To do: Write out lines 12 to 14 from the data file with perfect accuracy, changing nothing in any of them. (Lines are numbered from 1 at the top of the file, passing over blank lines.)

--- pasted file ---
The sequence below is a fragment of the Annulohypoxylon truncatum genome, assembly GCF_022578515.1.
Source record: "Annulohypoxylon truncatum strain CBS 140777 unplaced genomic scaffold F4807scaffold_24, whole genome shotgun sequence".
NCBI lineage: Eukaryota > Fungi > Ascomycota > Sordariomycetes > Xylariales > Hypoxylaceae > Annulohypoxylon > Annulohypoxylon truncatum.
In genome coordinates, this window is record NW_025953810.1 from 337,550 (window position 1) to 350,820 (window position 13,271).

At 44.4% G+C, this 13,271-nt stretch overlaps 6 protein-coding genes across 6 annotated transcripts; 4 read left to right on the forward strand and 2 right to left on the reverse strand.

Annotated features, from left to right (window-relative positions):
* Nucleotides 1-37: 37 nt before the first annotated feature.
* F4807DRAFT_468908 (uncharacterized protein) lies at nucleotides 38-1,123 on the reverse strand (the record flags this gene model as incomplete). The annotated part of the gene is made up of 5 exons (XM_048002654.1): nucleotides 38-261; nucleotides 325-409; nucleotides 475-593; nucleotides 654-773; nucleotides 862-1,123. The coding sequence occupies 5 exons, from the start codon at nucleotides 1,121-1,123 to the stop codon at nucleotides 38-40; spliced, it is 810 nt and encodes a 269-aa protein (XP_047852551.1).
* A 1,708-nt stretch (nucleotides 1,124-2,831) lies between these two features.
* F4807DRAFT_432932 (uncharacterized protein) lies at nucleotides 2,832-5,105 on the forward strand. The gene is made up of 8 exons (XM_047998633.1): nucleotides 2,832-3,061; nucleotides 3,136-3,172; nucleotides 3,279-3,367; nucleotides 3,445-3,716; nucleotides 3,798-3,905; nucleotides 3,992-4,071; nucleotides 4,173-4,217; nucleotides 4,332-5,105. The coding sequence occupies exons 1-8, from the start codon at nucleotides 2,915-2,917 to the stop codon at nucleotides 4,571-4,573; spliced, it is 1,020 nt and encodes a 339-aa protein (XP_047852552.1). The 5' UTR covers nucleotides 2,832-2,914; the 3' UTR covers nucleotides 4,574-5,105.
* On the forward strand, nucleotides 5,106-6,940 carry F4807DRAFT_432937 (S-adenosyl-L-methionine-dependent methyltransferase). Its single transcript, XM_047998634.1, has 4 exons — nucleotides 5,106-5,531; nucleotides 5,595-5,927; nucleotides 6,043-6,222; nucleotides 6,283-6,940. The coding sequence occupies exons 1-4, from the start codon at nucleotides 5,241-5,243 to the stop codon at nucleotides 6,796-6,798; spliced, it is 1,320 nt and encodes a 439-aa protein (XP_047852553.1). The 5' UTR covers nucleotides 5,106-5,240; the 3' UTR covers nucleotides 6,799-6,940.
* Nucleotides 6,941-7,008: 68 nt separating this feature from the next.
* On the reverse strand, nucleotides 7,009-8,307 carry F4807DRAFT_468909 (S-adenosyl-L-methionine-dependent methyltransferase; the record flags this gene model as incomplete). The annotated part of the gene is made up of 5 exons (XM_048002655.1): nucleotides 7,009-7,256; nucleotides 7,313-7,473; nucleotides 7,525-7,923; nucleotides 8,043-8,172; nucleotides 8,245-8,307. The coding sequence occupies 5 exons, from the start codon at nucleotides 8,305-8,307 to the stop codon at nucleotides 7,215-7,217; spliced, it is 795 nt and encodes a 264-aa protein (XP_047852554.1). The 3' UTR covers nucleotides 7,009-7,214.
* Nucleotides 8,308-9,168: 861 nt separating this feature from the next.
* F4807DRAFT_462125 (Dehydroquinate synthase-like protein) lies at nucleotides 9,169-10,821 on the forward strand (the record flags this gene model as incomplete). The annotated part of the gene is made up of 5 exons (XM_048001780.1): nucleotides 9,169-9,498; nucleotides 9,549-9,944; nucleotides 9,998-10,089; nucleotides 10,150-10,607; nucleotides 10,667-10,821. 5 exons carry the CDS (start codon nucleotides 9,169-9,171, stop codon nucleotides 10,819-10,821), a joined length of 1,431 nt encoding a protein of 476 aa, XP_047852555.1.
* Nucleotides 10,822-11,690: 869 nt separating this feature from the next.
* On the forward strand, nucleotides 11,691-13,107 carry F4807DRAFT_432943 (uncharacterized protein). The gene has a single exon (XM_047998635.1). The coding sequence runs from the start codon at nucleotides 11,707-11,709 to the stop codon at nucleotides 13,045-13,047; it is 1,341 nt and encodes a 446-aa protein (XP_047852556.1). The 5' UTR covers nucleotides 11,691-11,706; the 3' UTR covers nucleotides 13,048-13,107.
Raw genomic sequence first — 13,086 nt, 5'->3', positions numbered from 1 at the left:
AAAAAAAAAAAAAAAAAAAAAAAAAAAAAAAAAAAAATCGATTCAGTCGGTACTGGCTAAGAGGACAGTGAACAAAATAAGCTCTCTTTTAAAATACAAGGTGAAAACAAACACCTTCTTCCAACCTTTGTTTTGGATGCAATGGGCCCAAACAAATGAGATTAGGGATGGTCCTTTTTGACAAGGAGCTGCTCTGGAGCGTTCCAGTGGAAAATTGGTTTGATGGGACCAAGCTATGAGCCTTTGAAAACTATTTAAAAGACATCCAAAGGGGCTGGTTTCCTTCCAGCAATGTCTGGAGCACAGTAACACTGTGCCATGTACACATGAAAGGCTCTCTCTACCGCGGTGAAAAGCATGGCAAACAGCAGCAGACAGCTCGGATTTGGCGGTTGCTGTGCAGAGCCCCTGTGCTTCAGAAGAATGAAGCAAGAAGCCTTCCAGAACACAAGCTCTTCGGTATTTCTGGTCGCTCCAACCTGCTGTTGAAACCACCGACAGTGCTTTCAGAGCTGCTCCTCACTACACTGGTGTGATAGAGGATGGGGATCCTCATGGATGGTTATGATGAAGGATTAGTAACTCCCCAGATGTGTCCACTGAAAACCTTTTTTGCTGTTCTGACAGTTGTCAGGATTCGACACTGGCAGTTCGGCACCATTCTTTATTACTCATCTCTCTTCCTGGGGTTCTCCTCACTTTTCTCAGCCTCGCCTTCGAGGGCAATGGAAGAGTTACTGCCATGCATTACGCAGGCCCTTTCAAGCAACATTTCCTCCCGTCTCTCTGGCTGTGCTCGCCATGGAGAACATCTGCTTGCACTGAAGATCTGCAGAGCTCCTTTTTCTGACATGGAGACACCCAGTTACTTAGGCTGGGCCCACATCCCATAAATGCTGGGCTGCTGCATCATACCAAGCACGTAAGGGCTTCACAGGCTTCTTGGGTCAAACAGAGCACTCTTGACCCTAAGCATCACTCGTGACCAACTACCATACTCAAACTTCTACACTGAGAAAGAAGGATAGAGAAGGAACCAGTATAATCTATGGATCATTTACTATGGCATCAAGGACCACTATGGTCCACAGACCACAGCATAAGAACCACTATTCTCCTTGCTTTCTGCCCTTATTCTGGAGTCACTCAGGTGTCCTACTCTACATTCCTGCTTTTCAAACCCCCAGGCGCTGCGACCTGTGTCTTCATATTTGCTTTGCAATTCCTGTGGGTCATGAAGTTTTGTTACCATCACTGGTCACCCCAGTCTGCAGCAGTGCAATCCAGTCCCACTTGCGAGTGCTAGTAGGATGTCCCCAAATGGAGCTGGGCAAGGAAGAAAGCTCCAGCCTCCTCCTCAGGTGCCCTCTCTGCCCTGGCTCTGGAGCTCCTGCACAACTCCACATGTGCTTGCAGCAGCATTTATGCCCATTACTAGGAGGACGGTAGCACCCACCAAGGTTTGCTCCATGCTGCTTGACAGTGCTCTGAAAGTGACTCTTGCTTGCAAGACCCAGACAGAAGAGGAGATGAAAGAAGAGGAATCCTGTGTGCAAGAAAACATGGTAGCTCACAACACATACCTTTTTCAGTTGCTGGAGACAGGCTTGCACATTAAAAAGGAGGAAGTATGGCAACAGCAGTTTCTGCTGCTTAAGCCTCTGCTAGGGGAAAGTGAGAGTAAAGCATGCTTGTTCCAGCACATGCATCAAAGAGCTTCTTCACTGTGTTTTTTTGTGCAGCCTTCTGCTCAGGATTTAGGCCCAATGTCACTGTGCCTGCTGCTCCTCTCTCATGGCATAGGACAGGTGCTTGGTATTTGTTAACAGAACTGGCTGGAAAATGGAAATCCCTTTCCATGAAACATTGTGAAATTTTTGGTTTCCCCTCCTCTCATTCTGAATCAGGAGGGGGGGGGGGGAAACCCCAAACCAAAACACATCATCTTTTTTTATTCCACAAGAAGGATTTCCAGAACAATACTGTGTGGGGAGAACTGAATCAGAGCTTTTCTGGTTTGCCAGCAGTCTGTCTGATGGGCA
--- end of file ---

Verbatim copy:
* Nucleotides 6,941-7,008: 68 nt separating this feature from the next.
* On the reverse strand, nucleotides 7,009-8,307 carry F4807DRAFT_468909 (S-adenosyl-L-methionine-dependent methyltransferase; the record flags this gene model as incomplete). The annotated part of the gene is made up of 5 exons (XM_048002655.1): nucleotides 7,009-7,256; nucleotides 7,313-7,473; nucleotides 7,525-7,923; nucleotides 8,043-8,172; nucleotides 8,245-8,307. The coding sequence occupies 5 exons, from the start codon at nucleotides 8,305-8,307 to the stop codon at nucleotides 7,215-7,217; spliced, it is 795 nt and encodes a 264-aa protein (XP_047852554.1). The 3' UTR covers nucleotides 7,009-7,214.
* Nucleotides 8,308-9,168: 861 nt separating this feature from the next.